Great Swing but Poor Putting
Snead will always be remembered for his long rhythmic swing. "No one ever swung a golf club like Sam because no one could," according to ex-pro and long time Snead friend Johnny Bulla in a Wall Street Journal interview. "He has the longest tendons of anyone I ever saw, and they enable him to do things like bend his wrists so he could touch his arms with his fingers, front and back. That's how he kept that big swing of his under control." In spite of this great swing, Snead has long maintained a reputation for being a mediocre putter—a reputation that began early in his career. In the 1947 Open, for instance, Snead blew first place when he missed the last putt on the final hole. Other observers, counter by noting Snead's putting was superb when he won the 1946 British Open and that his putting is only mediocre when unfairly compared to the greatness of the rest of his game. In his book The Game I Love Snead claims he was a good putter, especially a good lag or fell putter. However, he admits that he was never a great putter, blaming his problems on becoming a wrist putter instead of an arm putter.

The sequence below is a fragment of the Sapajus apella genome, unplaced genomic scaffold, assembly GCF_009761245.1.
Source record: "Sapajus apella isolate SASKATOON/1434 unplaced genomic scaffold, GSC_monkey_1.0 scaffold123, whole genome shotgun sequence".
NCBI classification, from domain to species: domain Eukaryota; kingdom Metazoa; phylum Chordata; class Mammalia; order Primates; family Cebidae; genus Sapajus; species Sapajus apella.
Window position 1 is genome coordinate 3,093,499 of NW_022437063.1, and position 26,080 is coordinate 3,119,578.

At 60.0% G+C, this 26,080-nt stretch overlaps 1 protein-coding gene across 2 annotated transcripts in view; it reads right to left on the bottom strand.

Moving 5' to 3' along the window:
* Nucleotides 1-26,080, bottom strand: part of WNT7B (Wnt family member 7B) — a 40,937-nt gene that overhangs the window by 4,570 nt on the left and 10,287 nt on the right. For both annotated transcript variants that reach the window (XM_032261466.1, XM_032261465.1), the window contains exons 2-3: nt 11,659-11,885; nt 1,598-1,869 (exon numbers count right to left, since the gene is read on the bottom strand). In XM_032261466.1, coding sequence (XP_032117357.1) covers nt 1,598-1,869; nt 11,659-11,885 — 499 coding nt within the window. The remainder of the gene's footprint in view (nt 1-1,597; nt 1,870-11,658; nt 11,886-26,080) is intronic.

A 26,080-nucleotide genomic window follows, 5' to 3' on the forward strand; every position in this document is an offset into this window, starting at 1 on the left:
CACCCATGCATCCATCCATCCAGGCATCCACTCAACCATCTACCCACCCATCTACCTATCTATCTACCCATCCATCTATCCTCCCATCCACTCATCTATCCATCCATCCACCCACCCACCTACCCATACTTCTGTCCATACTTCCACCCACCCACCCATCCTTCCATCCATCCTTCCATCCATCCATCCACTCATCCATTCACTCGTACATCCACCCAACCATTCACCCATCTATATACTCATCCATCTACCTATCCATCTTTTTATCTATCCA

In spite of these victories, awards, and accomplishments Snead never managed to win golf's big one—the United States Open. Between 1937 and 1949 Snead was runner-up four times in the U.S. Open, leaving his outstanding golfing career slightly tarnished and leaving Snead slightly defensive. "Sure it bugs me that they make such a big deal of it because I never won the U.S. Open," Snead said, "but I must have been playing pretty good and sinking putts when I won those three Masters, three PGAs and the British Open." In Snead's autobiography he wrote about his travails with the U.S. Open although in a less defensive and more reflective manner. "I entered the Open year after year, and in the '50s I was usually picked as the sentimental favorite. But whether it was some kind of a jinx or whatever, it seemed that whenever the USGA flag went up at the Open, so did my score."